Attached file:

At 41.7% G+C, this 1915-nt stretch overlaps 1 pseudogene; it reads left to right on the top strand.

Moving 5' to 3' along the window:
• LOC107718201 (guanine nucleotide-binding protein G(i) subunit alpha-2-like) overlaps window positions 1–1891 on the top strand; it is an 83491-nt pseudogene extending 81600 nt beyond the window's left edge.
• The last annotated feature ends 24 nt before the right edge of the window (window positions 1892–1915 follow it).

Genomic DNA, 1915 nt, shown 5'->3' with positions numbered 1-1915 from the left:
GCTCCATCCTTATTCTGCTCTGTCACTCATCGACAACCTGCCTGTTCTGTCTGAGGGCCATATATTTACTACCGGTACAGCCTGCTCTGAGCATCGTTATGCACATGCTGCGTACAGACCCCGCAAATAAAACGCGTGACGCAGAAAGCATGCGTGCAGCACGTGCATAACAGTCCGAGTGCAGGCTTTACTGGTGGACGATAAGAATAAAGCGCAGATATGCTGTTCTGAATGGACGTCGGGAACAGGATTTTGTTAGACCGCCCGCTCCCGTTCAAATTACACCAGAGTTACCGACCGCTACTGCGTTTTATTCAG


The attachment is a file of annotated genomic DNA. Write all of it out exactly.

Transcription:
At 41.7% G+C, this 1915-nt stretch overlaps 1 pseudogene; it reads left to right on the top strand.

Moving 5' to 3' along the window:
• LOC107718201 (guanine nucleotide-binding protein G(i) subunit alpha-2-like) overlaps window positions 1–1891 on the top strand; it is an 83491-nt pseudogene extending 81600 nt beyond the window's left edge.
• The last annotated feature ends 24 nt before the right edge of the window (window positions 1892–1915 follow it).

Genomic DNA, 1915 nt, shown 5'->3' with positions numbered 1-1915 from the left:
GCTCCATCCTTATTCTGCTCTGTCACTCATCGACAACCTGCCTGTTCTGTCTGAGGGCCATATATTTACTACCGGTACAGCCTGCTCTGAGCATCGTTATGCACATGCTGCGTACAGACCCCGCAAATAAAACGCGTGACGCAGAAAGCATGCGTGCAGCACGTGCATAACAGTCCGAGTGCAGGCTTTACTGGTGGACGATAAGAATAAAGCGCAGATATGCTGTTCTGAATGGACGTCGGGAACAGGATTTTGTTAGACCGCCCGCTCCCGTTCAAATTACACCAGAGTTACCGACCGCTACTGCGTTTTATTCAG